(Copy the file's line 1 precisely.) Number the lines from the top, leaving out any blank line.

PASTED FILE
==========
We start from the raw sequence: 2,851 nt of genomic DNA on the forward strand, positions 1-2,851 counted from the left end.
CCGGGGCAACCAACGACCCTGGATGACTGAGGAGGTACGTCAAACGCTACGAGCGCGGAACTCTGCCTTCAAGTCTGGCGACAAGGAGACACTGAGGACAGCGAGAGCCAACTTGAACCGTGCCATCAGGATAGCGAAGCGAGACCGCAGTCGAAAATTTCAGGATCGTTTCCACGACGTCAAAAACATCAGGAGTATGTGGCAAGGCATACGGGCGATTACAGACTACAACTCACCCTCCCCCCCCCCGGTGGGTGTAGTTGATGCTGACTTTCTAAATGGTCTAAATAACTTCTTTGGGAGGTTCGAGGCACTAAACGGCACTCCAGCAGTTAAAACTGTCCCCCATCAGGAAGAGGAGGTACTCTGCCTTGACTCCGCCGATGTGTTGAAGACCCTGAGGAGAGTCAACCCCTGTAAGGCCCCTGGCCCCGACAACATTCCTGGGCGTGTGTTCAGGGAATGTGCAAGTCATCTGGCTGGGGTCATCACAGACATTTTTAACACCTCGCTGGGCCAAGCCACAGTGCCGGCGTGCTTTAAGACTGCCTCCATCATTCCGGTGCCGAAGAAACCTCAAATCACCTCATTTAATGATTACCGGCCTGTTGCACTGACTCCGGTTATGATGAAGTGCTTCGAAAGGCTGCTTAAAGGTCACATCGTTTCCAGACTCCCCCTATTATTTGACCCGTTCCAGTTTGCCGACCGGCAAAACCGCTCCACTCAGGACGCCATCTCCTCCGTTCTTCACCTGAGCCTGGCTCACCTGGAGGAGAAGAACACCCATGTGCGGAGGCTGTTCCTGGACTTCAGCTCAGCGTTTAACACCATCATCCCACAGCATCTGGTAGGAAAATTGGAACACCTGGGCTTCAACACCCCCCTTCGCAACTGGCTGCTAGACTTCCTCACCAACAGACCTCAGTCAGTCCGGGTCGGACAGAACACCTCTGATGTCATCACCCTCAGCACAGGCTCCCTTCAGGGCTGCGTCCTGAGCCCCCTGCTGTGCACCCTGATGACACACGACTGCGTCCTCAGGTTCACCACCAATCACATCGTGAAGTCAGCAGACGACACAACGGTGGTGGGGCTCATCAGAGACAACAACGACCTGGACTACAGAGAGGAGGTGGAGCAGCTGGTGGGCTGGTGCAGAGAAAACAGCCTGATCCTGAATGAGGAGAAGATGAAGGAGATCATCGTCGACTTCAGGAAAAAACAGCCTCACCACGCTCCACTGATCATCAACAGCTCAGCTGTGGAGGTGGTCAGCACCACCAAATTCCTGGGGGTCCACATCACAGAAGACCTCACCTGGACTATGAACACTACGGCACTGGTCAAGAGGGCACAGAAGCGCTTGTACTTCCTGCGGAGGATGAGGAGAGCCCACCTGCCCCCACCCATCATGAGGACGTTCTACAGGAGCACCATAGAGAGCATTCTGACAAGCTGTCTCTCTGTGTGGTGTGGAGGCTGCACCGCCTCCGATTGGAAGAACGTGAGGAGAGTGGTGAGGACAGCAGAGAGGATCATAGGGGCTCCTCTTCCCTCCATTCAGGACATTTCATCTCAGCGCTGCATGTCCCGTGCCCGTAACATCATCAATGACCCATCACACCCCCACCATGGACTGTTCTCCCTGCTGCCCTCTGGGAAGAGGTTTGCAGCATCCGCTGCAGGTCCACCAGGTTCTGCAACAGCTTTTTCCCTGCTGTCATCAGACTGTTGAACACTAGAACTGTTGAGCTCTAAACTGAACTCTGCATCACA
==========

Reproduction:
We start from the raw sequence: 2,851 nt of genomic DNA on the forward strand, positions 1-2,851 counted from the left end.